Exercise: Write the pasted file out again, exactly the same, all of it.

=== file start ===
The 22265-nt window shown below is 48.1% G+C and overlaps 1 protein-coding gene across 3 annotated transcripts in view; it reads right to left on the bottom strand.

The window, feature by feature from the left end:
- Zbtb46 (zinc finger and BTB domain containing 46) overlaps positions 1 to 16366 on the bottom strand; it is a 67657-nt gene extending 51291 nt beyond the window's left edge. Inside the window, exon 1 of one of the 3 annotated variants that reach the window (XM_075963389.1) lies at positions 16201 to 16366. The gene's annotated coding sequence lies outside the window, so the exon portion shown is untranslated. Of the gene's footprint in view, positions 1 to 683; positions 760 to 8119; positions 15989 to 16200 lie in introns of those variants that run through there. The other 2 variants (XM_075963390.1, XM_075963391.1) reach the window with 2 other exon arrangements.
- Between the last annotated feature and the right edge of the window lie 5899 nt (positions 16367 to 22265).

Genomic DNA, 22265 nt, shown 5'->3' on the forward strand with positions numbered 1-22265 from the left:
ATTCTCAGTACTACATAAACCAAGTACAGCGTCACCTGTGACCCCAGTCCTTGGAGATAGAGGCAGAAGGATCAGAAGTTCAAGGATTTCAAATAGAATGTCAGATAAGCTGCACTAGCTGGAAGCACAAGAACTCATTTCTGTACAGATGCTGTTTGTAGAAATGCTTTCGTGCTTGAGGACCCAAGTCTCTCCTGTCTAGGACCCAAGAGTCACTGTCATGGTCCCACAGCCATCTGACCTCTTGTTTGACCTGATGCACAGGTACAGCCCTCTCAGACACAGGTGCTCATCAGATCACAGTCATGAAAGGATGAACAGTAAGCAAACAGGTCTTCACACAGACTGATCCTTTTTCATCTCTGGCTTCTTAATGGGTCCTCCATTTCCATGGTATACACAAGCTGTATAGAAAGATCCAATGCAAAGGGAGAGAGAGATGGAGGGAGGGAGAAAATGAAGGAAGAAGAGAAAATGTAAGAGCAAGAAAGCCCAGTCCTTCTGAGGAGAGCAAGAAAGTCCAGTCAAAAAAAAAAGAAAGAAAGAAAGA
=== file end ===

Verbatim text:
The 22265-nt window shown below is 48.1% G+C and overlaps 1 protein-coding gene across 3 annotated transcripts in view; it reads right to left on the bottom strand.

The window, feature by feature from the left end:
- Zbtb46 (zinc finger and BTB domain containing 46) overlaps positions 1 to 16366 on the bottom strand; it is a 67657-nt gene extending 51291 nt beyond the window's left edge. Inside the window, exon 1 of one of the 3 annotated variants that reach the window (XM_075963389.1) lies at positions 16201 to 16366. The gene's annotated coding sequence lies outside the window, so the exon portion shown is untranslated. Of the gene's footprint in view, positions 1 to 683; positions 760 to 8119; positions 15989 to 16200 lie in introns of those variants that run through there. The other 2 variants (XM_075963390.1, XM_075963391.1) reach the window with 2 other exon arrangements.
- Between the last annotated feature and the right edge of the window lie 5899 nt (positions 16367 to 22265).

Genomic DNA, 22265 nt, shown 5'->3' on the forward strand with positions numbered 1-22265 from the left:
ATTCTCAGTACTACATAAACCAAGTACAGCGTCACCTGTGACCCCAGTCCTTGGAGATAGAGGCAGAAGGATCAGAAGTTCAAGGATTTCAAATAGAATGTCAGATAAGCTGCACTAGCTGGAAGCACAAGAACTCATTTCTGTACAGATGCTGTTTGTAGAAATGCTTTCGTGCTTGAGGACCCAAGTCTCTCCTGTCTAGGACCCAAGAGTCACTGTCATGGTCCCACAGCCATCTGACCTCTTGTTTGACCTGATGCACAGGTACAGCCCTCTCAGACACAGGTGCTCATCAGATCACAGTCATGAAAGGATGAACAGTAAGCAAACAGGTCTTCACACAGACTGATCCTTTTTCATCTCTGGCTTCTTAATGGGTCCTCCATTTCCATGGTATACACAAGCTGTATAGAAAGATCCAATGCAAAGGGAGAGAGAGATGGAGGGAGGGAGAAAATGAAGGAAGAAGAGAAAATGTAAGAGCAAGAAAGCCCAGTCCTTCTGAGGAGAGCAAGAAAGTCCAGTCAAAAAAAAAAGAAAGAAAGAAAGA